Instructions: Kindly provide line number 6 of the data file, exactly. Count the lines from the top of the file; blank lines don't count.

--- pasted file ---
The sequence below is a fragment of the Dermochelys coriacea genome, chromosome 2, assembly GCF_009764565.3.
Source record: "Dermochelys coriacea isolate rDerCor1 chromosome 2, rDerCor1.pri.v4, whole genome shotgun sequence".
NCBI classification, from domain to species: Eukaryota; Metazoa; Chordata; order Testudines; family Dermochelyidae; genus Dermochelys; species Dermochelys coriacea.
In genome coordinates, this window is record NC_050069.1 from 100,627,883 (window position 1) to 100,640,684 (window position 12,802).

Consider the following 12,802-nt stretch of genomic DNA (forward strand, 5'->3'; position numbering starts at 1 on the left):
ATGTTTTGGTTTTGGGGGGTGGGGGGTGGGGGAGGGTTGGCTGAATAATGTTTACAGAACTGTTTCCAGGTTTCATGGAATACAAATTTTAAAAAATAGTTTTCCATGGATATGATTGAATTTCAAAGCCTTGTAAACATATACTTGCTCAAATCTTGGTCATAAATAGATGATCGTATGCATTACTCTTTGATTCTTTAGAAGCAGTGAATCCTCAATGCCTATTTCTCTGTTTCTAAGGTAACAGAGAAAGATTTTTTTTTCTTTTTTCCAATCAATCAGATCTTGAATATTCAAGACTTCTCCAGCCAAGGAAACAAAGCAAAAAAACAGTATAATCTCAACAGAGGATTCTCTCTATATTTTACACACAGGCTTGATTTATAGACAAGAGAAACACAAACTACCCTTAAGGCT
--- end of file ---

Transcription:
ATGTTTTGGTTTTGGGGGGTGGGGGGTGGGGGAGGGTTGGCTGAATAATGTTTACAGAACTGTTTCCAGGTTTCATGGAATACAAATTTTAAAAAATAGTTTTCCATGGATATGATTGAATTTCAAAGCCTTGTAAACATATACTTGCTCAAATCTTGGTCATAAATAGATGATCGTATGCATTACTCTTTGATTCTTTAGAAGCAGTGAATCCTCAATGCCTATTTCTCTGTTTCTAAGGTAACAGAGAAAGATTTTTTTTTCTTTTTTCCAATCAATCAGATCTTGAATATTCAAGACTTCTCCAGCCAAGGAAACAAAGCAAAAAAACAGTATAATCTCAACAGAGGATTCTCTCTATATTTTACACACAGGCTTGATTTATAGACAAGAGAAACACAAACTACCCTTAAGGCT